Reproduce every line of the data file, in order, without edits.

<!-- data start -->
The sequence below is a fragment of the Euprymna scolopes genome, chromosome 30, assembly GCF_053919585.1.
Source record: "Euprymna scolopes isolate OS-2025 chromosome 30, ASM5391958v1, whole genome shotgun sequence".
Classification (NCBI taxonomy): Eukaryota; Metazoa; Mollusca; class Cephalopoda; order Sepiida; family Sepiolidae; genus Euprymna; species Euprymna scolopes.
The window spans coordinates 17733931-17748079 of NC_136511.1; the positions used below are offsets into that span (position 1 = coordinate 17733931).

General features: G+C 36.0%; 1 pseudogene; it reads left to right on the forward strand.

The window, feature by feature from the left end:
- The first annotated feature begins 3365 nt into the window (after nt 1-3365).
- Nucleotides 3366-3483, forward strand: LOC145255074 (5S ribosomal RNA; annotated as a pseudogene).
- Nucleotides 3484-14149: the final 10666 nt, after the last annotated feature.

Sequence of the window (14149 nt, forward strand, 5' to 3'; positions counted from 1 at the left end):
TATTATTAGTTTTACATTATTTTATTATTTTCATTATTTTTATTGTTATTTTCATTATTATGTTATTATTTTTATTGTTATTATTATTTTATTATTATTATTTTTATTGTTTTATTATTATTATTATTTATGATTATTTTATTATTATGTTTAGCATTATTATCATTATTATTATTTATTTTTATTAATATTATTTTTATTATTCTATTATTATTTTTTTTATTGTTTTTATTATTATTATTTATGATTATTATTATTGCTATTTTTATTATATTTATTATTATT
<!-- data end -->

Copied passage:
The sequence below is a fragment of the Euprymna scolopes genome, chromosome 30, assembly GCF_053919585.1.
Source record: "Euprymna scolopes isolate OS-2025 chromosome 30, ASM5391958v1, whole genome shotgun sequence".
Classification (NCBI taxonomy): Eukaryota; Metazoa; Mollusca; class Cephalopoda; order Sepiida; family Sepiolidae; genus Euprymna; species Euprymna scolopes.
The window spans coordinates 17733931-17748079 of NC_136511.1; the positions used below are offsets into that span (position 1 = coordinate 17733931).

General features: G+C 36.0%; 1 pseudogene; it reads left to right on the forward strand.

The window, feature by feature from the left end:
- The first annotated feature begins 3365 nt into the window (after nt 1-3365).
- Nucleotides 3366-3483, forward strand: LOC145255074 (5S ribosomal RNA; annotated as a pseudogene).
- Nucleotides 3484-14149: the final 10666 nt, after the last annotated feature.

Sequence of the window (14149 nt, forward strand, 5' to 3'; positions counted from 1 at the left end):
TATTATTAGTTTTACATTATTTTATTATTTTCATTATTTTTATTGTTATTTTCATTATTATGTTATTATTTTTATTGTTATTATTATTTTATTATTATTATTTTTATTGTTTTATTATTATTATTATTTATGATTATTTTATTATTATGTTTAGCATTATTATCATTATTATTATTTATTTTTATTAATATTATTTTTATTATTCTATTATTATTTTTTTTATTGTTTTTATTATTATTATTTATGATTATTATTATTGCTATTTTTATTATATTTATTATTATT